Currently, market participants are paid–or pay–the same regional price for electricity, even when its value drops in some areas of the network because there is too much congestion. Those higher prices end up on consumer bills because the congestion prevents the cheapest combination of energy from getting to market. Congestion is increasingly becoming an issue as new market participants flock to sunny and windy areas of the grid, often in areas of weak transmission.

Transmission access reform proposals include replacing regional reference pricing with locational marginal pricing, which reflects the value of energy produced at a given location. This type of pricing, used in markets such as New Zealand and throughout North America, will give batteries much more granular information on whether to invest, where to invest and how to operate to capitalise on price volatility. For example, in a sunny area with a large amount of solar, there is likely to be congestion during the day and the locational price would be lower. A battery could recharge at this lower price and dispatch energy during the evening peak when the congestion eases and prices are higher.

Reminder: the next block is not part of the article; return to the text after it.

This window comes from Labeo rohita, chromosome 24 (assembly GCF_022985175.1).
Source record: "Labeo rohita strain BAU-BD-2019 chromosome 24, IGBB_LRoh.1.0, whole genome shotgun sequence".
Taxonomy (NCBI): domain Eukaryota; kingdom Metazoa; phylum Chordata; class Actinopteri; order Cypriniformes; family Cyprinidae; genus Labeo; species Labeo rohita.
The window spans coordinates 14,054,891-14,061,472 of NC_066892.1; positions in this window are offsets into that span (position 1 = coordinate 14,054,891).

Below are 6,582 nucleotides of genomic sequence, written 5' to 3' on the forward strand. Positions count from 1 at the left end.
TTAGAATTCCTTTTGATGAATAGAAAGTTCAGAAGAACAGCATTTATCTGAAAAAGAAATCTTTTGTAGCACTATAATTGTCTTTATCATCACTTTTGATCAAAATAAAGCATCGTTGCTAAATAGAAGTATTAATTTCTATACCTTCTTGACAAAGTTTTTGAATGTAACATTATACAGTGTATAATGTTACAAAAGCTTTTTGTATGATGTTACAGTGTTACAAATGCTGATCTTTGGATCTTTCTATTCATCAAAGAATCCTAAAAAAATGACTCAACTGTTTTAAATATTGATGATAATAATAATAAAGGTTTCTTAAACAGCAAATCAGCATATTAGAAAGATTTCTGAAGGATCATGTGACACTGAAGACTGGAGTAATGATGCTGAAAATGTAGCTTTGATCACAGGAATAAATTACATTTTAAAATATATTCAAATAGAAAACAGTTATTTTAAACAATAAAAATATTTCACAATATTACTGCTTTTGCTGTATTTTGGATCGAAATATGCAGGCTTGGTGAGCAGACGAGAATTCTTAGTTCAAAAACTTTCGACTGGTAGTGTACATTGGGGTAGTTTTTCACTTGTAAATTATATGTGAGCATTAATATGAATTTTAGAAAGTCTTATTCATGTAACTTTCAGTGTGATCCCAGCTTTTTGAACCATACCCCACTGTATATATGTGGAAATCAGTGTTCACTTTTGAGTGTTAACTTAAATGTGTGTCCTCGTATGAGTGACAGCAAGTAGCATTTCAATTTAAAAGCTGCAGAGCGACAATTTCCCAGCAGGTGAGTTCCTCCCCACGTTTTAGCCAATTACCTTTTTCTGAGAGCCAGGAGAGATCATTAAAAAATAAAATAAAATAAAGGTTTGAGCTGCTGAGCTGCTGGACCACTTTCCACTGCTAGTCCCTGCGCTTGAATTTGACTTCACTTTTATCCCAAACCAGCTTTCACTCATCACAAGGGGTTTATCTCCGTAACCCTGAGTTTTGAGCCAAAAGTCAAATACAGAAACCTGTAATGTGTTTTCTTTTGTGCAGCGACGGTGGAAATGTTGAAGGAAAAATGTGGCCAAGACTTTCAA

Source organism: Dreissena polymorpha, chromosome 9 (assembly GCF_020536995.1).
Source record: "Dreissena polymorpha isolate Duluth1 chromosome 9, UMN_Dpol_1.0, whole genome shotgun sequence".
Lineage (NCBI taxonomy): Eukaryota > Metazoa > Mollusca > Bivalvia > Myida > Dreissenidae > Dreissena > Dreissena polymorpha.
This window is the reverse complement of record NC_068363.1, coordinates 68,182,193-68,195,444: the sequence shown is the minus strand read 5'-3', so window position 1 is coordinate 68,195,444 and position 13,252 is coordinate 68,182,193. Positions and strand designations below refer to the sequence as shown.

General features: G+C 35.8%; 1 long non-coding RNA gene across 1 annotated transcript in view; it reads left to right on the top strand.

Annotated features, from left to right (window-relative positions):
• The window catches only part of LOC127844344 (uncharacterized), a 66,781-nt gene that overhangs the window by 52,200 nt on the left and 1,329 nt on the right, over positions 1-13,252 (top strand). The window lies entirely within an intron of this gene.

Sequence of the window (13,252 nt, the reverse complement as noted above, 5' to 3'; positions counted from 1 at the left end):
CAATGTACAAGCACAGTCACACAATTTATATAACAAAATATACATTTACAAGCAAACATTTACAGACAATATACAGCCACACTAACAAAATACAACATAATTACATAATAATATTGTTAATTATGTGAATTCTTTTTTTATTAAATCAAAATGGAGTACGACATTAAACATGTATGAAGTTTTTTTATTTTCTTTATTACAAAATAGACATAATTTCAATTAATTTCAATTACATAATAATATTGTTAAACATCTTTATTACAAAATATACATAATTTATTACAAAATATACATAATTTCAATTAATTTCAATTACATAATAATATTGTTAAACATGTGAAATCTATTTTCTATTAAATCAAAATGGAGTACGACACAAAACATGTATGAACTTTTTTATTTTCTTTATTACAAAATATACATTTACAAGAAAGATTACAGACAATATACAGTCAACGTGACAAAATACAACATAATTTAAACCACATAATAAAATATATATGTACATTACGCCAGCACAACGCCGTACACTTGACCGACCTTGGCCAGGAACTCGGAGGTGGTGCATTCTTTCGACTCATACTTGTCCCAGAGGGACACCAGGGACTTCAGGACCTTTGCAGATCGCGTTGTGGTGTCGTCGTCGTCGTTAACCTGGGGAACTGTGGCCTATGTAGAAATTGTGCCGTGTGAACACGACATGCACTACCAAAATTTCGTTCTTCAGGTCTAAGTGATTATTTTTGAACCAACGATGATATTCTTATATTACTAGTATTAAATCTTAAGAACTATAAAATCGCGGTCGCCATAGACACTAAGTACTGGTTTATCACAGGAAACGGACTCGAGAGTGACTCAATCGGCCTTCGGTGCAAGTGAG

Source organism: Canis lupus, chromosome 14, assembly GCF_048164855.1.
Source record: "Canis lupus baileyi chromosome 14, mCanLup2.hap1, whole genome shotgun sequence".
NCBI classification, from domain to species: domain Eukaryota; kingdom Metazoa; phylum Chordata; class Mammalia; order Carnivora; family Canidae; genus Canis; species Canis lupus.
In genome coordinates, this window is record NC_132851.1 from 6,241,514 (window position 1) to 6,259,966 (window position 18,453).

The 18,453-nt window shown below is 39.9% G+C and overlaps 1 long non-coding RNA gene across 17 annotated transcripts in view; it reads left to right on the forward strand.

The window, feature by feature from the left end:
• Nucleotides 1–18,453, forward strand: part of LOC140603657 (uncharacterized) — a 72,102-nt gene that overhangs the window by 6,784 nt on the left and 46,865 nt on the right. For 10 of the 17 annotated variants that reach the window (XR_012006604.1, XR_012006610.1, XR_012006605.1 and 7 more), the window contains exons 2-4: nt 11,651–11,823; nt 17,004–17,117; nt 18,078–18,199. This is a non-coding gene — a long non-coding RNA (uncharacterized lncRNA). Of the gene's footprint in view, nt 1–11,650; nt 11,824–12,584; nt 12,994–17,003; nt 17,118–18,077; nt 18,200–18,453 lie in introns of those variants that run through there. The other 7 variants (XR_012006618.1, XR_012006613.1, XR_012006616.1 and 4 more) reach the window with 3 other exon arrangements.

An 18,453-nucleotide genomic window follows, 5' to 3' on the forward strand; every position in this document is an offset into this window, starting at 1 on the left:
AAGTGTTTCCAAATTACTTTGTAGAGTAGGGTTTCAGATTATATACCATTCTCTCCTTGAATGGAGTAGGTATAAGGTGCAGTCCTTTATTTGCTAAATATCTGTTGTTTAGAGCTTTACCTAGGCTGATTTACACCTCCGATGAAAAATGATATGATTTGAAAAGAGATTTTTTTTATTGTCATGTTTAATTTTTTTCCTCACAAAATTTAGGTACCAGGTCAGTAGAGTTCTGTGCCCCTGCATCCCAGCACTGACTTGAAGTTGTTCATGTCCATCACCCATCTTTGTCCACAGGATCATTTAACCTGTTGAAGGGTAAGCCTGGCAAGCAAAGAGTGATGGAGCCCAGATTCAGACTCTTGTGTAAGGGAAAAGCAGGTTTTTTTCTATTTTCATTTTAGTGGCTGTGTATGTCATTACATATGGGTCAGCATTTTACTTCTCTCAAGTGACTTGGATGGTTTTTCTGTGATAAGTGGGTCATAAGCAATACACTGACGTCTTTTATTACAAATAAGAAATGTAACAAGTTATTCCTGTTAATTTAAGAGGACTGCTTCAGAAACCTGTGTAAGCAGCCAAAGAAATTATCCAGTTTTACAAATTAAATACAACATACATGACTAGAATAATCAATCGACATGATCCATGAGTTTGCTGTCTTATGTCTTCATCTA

Having more information about where to locate also means batteries can play a greater role as co-located firming technology to backup variable renewable generation. And they can also act to alleviate congestion by helping to manage network loads. This work to reform transmission access forms an important part of the Energy Security Board’s 2025 market design currently underway.

Integrating storage into the NEM